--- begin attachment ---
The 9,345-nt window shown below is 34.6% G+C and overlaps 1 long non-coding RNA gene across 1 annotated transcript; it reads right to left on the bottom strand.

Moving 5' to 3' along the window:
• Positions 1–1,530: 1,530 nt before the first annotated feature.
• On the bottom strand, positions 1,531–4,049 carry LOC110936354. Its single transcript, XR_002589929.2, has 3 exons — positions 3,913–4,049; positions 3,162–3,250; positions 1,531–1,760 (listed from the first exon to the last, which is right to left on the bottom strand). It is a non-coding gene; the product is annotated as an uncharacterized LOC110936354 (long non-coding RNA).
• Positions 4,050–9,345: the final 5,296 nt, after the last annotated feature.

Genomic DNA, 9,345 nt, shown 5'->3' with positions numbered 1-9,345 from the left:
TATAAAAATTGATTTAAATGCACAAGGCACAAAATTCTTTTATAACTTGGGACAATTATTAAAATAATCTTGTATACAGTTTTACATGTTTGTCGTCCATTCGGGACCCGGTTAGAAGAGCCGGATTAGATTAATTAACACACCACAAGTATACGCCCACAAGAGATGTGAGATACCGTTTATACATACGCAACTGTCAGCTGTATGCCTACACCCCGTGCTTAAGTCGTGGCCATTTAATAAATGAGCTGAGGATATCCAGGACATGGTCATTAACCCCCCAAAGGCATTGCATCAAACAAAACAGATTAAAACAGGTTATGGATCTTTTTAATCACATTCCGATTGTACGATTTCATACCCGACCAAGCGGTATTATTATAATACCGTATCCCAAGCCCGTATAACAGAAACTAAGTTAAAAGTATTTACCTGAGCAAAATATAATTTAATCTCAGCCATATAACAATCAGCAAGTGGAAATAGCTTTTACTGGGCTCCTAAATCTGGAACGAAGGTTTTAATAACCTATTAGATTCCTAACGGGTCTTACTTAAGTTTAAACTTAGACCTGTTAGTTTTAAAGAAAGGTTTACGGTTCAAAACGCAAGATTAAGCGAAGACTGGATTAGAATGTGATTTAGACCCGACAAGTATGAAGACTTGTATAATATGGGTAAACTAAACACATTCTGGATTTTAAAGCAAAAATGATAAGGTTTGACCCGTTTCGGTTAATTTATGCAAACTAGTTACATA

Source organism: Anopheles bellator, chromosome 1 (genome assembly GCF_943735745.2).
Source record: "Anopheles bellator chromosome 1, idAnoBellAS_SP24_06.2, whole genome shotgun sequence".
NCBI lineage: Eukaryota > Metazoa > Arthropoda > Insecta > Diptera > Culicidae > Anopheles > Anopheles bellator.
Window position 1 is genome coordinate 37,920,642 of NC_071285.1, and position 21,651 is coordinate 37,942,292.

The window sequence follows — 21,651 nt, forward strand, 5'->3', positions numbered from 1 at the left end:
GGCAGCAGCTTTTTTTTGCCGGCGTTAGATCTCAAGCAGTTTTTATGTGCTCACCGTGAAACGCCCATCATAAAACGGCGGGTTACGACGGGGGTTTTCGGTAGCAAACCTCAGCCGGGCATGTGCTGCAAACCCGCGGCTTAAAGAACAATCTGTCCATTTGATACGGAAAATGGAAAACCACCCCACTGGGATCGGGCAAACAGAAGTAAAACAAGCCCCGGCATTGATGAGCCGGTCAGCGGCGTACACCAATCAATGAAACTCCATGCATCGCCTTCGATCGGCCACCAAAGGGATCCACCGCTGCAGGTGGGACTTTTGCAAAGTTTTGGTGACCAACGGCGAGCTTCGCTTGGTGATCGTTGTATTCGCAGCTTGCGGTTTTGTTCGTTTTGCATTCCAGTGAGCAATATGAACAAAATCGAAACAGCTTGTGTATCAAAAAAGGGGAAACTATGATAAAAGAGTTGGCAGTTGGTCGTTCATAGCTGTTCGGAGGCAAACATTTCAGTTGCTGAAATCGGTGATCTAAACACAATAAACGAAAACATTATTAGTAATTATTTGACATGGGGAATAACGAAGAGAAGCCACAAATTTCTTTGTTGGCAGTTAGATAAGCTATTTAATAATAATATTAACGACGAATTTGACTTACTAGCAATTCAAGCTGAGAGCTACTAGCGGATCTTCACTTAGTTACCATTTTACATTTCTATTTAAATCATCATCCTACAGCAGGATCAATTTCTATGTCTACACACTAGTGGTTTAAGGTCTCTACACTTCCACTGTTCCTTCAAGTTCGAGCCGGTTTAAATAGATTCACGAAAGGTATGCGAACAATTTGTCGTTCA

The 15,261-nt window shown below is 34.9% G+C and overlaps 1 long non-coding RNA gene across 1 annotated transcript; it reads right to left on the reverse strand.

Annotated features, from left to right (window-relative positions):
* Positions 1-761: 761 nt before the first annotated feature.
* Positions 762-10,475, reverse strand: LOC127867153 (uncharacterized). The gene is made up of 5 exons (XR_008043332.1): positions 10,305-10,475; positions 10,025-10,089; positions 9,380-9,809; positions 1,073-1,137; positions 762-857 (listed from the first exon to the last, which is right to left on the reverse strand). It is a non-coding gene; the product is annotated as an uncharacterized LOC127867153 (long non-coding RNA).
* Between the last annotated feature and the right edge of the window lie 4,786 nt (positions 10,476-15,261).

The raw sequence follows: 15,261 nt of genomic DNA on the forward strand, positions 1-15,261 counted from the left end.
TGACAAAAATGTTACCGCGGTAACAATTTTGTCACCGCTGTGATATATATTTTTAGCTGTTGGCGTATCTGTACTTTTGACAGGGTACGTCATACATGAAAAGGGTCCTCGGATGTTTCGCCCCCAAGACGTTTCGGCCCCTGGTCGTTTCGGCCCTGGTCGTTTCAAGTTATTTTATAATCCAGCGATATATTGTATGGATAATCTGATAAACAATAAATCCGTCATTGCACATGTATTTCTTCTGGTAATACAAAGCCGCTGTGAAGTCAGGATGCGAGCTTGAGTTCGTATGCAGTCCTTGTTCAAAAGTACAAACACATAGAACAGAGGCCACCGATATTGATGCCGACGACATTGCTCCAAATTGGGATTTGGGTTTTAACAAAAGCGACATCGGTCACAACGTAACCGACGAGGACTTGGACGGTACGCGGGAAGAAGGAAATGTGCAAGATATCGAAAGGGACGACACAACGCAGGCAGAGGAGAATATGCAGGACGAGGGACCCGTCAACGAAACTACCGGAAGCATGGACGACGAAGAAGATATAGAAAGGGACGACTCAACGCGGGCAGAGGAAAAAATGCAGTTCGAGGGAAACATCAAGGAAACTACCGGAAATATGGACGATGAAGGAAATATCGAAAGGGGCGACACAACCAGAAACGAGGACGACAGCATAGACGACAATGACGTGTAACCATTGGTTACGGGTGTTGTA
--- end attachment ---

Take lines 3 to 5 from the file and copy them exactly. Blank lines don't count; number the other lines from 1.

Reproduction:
• Positions 1–1,530: 1,530 nt before the first annotated feature.
• On the bottom strand, positions 1,531–4,049 carry LOC110936354. Its single transcript, XR_002589929.2, has 3 exons — positions 3,913–4,049; positions 3,162–3,250; positions 1,531–1,760 (listed from the first exon to the last, which is right to left on the bottom strand). It is a non-coding gene; the product is annotated as an uncharacterized LOC110936354 (long non-coding RNA).
• Positions 4,050–9,345: the final 5,296 nt, after the last annotated feature.